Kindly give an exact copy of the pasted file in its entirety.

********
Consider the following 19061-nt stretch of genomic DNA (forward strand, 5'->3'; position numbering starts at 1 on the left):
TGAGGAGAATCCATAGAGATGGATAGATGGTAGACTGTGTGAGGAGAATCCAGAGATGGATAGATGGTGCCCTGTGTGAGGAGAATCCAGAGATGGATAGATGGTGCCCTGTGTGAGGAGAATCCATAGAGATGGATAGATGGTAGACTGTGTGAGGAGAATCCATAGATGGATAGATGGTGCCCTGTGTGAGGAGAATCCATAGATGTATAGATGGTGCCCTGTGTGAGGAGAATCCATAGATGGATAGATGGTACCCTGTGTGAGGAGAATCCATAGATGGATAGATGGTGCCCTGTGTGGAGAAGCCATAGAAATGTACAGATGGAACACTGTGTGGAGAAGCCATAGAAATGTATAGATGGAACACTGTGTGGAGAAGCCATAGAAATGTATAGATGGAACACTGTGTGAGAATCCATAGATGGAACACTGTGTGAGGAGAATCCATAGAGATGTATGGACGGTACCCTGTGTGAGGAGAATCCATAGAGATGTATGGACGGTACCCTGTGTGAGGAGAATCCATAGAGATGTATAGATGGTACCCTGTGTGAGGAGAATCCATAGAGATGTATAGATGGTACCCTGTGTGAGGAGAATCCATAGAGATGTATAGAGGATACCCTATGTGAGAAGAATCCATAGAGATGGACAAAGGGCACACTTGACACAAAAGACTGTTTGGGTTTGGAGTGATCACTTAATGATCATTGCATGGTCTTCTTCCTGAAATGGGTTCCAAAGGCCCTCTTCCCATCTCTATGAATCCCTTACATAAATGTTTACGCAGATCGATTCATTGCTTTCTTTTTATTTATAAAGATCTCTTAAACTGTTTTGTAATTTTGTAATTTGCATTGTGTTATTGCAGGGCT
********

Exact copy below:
Consider the following 19061-nt stretch of genomic DNA (forward strand, 5'->3'; position numbering starts at 1 on the left):
TGAGGAGAATCCATAGAGATGGATAGATGGTAGACTGTGTGAGGAGAATCCAGAGATGGATAGATGGTGCCCTGTGTGAGGAGAATCCAGAGATGGATAGATGGTGCCCTGTGTGAGGAGAATCCATAGAGATGGATAGATGGTAGACTGTGTGAGGAGAATCCATAGATGGATAGATGGTGCCCTGTGTGAGGAGAATCCATAGATGTATAGATGGTGCCCTGTGTGAGGAGAATCCATAGATGGATAGATGGTACCCTGTGTGAGGAGAATCCATAGATGGATAGATGGTGCCCTGTGTGGAGAAGCCATAGAAATGTACAGATGGAACACTGTGTGGAGAAGCCATAGAAATGTATAGATGGAACACTGTGTGGAGAAGCCATAGAAATGTATAGATGGAACACTGTGTGAGAATCCATAGATGGAACACTGTGTGAGGAGAATCCATAGAGATGTATGGACGGTACCCTGTGTGAGGAGAATCCATAGAGATGTATGGACGGTACCCTGTGTGAGGAGAATCCATAGAGATGTATAGATGGTACCCTGTGTGAGGAGAATCCATAGAGATGTATAGATGGTACCCTGTGTGAGGAGAATCCATAGAGATGTATAGAGGATACCCTATGTGAGAAGAATCCATAGAGATGGACAAAGGGCACACTTGACACAAAAGACTGTTTGGGTTTGGAGTGATCACTTAATGATCATTGCATGGTCTTCTTCCTGAAATGGGTTCCAAAGGCCCTCTTCCCATCTCTATGAATCCCTTACATAAATGTTTACGCAGATCGATTCATTGCTTTCTTTTTATTTATAAAGATCTCTTAAACTGTTTTGTAATTTTGTAATTTGCATTGTGTTATTGCAGGGCT